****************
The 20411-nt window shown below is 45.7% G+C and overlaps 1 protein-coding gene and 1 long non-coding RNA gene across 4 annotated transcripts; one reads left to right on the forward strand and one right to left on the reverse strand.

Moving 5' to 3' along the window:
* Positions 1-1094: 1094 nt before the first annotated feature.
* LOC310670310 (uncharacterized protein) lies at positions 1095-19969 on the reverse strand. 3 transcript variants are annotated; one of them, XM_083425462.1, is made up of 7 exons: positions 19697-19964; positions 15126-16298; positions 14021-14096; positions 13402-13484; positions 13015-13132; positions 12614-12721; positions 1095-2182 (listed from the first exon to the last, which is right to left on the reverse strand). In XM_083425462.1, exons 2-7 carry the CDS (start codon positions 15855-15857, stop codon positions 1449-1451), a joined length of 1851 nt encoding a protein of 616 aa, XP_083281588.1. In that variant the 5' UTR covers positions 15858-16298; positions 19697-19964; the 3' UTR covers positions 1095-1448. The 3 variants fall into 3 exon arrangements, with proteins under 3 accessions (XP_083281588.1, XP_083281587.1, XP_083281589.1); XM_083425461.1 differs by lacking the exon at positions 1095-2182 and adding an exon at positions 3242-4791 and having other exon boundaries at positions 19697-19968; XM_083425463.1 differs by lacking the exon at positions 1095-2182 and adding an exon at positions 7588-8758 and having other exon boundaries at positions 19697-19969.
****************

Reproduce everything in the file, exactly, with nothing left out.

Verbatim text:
The 20411-nt window shown below is 45.7% G+C and overlaps 1 protein-coding gene and 1 long non-coding RNA gene across 4 annotated transcripts; one reads left to right on the forward strand and one right to left on the reverse strand.

Moving 5' to 3' along the window:
* Positions 1-1094: 1094 nt before the first annotated feature.
* LOC310670310 (uncharacterized protein) lies at positions 1095-19969 on the reverse strand. 3 transcript variants are annotated; one of them, XM_083425462.1, is made up of 7 exons: positions 19697-19964; positions 15126-16298; positions 14021-14096; positions 13402-13484; positions 13015-13132; positions 12614-12721; positions 1095-2182 (listed from the first exon to the last, which is right to left on the reverse strand). In XM_083425462.1, exons 2-7 carry the CDS (start codon positions 15855-15857, stop codon positions 1449-1451), a joined length of 1851 nt encoding a protein of 616 aa, XP_083281588.1. In that variant the 5' UTR covers positions 15858-16298; positions 19697-19964; the 3' UTR covers positions 1095-1448. The 3 variants fall into 3 exon arrangements, with proteins under 3 accessions (XP_083281588.1, XP_083281587.1, XP_083281589.1); XM_083425461.1 differs by lacking the exon at positions 1095-2182 and adding an exon at positions 3242-4791 and having other exon boundaries at positions 19697-19968; XM_083425463.1 differs by lacking the exon at positions 1095-2182 and adding an exon at positions 7588-8758 and having other exon boundaries at positions 19697-19969.